Monday, February 19, 2007

Traveling Overseas for Dentistry?

As odd as it sounds, there are more and more people traveling abroad for major medical treatments. Why? Well, basically to save money. There is a perceived financial savings to be had by going to India, Thailand, or Hungary for major surgery, especially for cosmetic surgery and other surgery not covered by traditional insurance. Hard to beleive, but this trend may be spreading to Dentistry. Now, I know there are many skilled dentists throughout the world. I personally know many great dentists outside the United States. Who knows what the future holds with the continuing internationalization of our world? We should be prepared for anything. It is perhaps more likely that, with the shortage of dental school faculty and dental school graduates, any shortage of dentists here would open up the doorway to more internationally trained dentist to come here to the USA. Who knows?

I have to say, however, that I do not think this trend of traveling overseas will affect Pediatric Dentistry or Orthodontics. Orthodontic treatment takes many visits over a long period of time, therefore, no cost savings. With Pediatric Dentistry, the majority of procedures are small low cost treatments, not big dollar surgeries. It is simply not worth it to travel for the treatment required. In addition, what makes our profession special is the time we take to build relationships and the personal nature of dentistry itself.

Finally, the risks people often take themselves are not the ones to which they would choose to expose their children.


Anonymous said...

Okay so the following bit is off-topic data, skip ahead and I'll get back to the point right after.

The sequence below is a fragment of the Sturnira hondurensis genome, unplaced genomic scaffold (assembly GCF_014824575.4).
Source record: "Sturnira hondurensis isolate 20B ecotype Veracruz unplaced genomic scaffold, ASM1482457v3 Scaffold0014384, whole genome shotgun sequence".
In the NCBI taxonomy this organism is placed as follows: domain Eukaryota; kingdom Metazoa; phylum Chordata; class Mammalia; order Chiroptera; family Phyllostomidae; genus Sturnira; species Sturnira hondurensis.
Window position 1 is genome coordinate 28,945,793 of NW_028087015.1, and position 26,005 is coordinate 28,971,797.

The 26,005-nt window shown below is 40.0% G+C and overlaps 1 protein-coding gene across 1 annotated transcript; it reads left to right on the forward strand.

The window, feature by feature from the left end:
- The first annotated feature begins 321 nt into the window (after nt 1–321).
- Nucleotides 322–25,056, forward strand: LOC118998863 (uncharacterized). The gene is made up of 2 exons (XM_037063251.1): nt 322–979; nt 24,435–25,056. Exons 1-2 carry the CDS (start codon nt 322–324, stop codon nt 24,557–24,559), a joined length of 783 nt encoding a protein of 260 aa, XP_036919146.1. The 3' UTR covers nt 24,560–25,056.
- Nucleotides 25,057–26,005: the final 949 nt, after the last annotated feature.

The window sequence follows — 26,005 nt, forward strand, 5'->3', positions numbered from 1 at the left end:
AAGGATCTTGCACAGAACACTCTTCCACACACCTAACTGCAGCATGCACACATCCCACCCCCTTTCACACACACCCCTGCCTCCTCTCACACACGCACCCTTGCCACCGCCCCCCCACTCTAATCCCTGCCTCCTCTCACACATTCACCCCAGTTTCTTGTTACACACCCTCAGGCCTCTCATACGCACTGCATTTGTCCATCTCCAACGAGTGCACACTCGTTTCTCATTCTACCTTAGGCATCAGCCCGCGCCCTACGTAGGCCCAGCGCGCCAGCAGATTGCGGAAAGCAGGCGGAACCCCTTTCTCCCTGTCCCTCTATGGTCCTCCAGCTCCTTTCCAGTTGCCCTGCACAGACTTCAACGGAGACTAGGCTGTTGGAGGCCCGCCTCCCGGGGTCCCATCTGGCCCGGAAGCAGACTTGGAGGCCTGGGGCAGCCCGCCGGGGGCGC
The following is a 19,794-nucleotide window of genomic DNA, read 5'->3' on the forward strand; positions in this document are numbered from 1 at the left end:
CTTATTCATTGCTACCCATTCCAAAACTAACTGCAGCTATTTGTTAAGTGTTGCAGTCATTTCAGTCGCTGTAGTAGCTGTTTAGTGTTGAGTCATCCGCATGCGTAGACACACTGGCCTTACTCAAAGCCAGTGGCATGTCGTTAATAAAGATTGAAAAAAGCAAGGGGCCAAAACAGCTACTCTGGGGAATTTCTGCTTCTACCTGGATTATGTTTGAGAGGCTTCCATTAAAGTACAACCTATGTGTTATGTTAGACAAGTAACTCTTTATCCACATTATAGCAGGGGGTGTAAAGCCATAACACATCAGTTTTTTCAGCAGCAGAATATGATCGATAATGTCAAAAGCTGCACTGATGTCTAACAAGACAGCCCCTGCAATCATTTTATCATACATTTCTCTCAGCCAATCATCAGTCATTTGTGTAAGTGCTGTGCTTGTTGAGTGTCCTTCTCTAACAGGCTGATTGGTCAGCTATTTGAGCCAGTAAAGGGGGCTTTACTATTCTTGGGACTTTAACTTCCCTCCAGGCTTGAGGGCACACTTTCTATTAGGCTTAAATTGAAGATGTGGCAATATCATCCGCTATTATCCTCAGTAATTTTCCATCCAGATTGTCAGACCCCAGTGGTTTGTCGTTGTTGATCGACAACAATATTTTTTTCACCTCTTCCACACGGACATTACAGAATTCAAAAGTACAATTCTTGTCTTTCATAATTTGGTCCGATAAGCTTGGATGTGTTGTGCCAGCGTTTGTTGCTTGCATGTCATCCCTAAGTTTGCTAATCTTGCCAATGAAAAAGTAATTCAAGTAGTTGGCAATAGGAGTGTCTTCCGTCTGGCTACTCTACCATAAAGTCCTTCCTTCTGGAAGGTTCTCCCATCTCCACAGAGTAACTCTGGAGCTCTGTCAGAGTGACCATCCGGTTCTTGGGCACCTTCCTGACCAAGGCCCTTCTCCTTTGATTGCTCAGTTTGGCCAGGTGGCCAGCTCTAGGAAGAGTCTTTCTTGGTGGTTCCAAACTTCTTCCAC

Hello, and thank you for the opportunity to ask questions. My question is about space maintainer (sorry, it is in the wrong space, but that article is "disabled" to allow comments). My 7-year-old daughter had one put in a week ago - bilateral, on the top, with a plastic button. It leaves marks on her tongue with its wires, and I'm worried that for two years ahead it might be pressing on a spot that could be connected to some internal organ. I'm sure that we are made complicated enough for this to be possible. She had a unilateral to do the job, and she only needs it on one side, but our new dentist said he doesn't like those. Well, this one looks too intrusive and unnessesarry to me. Should I ask him to put the old one back? And yes, some of the people that immigrated from Russia go back home to fix teeth because it turns out to be cheaper, plus of course, they get to visit. Thanks again, Elena

Dr. Dean Brandon said...

See my post on Space Maintainers

I know they seem weird, but I have seen very little problems with "Nance" type space maintainers.

Dr. Dean Brandon said...

A Nance spacer is quite stable. I put one in last week. Need to keep them reasonably clean, but they do a good job and can last longet than some unilateral ones. Each case is different. The palate is some tough tissue. I have only had problems if they become damaged somehow..the other ones can get damaged too. Ask your dentist about your situation, but Nance spacers--(the ones with the little button) are quite useful.

Dr. Dean Brandon said...

I do not endorse this place, but if you don't believe me that there are places like this, here is a place in India that does dentistry as a tourism thing:

Dental Tourism India